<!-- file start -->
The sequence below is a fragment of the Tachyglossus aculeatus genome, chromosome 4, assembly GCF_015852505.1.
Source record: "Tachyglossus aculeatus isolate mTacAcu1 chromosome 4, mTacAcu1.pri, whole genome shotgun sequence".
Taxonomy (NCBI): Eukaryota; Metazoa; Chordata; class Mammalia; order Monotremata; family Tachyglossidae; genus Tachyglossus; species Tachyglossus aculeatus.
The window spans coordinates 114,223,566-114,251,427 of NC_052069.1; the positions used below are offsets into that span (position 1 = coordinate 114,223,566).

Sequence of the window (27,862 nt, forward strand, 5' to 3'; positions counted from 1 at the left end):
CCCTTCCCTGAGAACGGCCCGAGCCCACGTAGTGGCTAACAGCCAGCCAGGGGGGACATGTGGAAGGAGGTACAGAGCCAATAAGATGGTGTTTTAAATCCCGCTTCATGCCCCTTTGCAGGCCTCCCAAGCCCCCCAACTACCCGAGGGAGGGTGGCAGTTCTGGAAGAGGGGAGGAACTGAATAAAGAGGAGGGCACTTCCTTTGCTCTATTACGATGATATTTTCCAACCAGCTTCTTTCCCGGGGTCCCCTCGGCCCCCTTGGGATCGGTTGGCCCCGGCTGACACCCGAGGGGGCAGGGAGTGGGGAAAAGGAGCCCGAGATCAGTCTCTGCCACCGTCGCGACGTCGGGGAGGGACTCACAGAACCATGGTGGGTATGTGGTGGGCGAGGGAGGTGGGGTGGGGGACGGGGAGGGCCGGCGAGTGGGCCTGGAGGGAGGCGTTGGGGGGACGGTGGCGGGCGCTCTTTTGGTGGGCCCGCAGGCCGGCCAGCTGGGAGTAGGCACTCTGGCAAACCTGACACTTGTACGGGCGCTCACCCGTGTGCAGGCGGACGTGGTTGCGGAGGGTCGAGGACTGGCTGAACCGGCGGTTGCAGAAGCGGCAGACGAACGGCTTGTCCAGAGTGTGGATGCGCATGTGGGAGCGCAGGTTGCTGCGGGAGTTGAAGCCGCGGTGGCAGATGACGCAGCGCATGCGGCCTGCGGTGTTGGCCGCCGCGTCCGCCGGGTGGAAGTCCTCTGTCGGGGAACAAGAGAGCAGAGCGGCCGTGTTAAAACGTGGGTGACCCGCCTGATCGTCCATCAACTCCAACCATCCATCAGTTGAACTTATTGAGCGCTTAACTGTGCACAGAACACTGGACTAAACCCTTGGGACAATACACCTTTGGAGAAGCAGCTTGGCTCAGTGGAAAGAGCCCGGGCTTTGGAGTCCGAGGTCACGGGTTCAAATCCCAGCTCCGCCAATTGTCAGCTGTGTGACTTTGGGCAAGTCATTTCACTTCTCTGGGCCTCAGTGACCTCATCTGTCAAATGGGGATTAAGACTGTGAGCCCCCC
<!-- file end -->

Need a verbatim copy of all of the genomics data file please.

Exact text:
The sequence below is a fragment of the Tachyglossus aculeatus genome, chromosome 4, assembly GCF_015852505.1.
Source record: "Tachyglossus aculeatus isolate mTacAcu1 chromosome 4, mTacAcu1.pri, whole genome shotgun sequence".
Taxonomy (NCBI): Eukaryota; Metazoa; Chordata; class Mammalia; order Monotremata; family Tachyglossidae; genus Tachyglossus; species Tachyglossus aculeatus.
The window spans coordinates 114,223,566-114,251,427 of NC_052069.1; the positions used below are offsets into that span (position 1 = coordinate 114,223,566).

Sequence of the window (27,862 nt, forward strand, 5' to 3'; positions counted from 1 at the left end):
CCCTTCCCTGAGAACGGCCCGAGCCCACGTAGTGGCTAACAGCCAGCCAGGGGGGACATGTGGAAGGAGGTACAGAGCCAATAAGATGGTGTTTTAAATCCCGCTTCATGCCCCTTTGCAGGCCTCCCAAGCCCCCCAACTACCCGAGGGAGGGTGGCAGTTCTGGAAGAGGGGAGGAACTGAATAAAGAGGAGGGCACTTCCTTTGCTCTATTACGATGATATTTTCCAACCAGCTTCTTTCCCGGGGTCCCCTCGGCCCCCTTGGGATCGGTTGGCCCCGGCTGACACCCGAGGGGGCAGGGAGTGGGGAAAAGGAGCCCGAGATCAGTCTCTGCCACCGTCGCGACGTCGGGGAGGGACTCACAGAACCATGGTGGGTATGTGGTGGGCGAGGGAGGTGGGGTGGGGGACGGGGAGGGCCGGCGAGTGGGCCTGGAGGGAGGCGTTGGGGGGACGGTGGCGGGCGCTCTTTTGGTGGGCCCGCAGGCCGGCCAGCTGGGAGTAGGCACTCTGGCAAACCTGACACTTGTACGGGCGCTCACCCGTGTGCAGGCGGACGTGGTTGCGGAGGGTCGAGGACTGGCTGAACCGGCGGTTGCAGAAGCGGCAGACGAACGGCTTGTCCAGAGTGTGGATGCGCATGTGGGAGCGCAGGTTGCTGCGGGAGTTGAAGCCGCGGTGGCAGATGACGCAGCGCATGCGGCCTGCGGTGTTGGCCGCCGCGTCCGCCGGGTGGAAGTCCTCTGTCGGGGAACAAGAGAGCAGAGCGGCCGTGTTAAAACGTGGGTGACCCGCCTGATCGTCCATCAACTCCAACCATCCATCAGTTGAACTTATTGAGCGCTTAACTGTGCACAGAACACTGGACTAAACCCTTGGGACAATACACCTTTGGAGAAGCAGCTTGGCTCAGTGGAAAGAGCCCGGGCTTTGGAGTCCGAGGTCACGGGTTCAAATCCCAGCTCCGCCAATTGTCAGCTGTGTGACTTTGGGCAAGTCATTTCACTTCTCTGGGCCTCAGTGACCTCATCTGTCAAATGGGGATTAAGACTGTGAGCCCCCC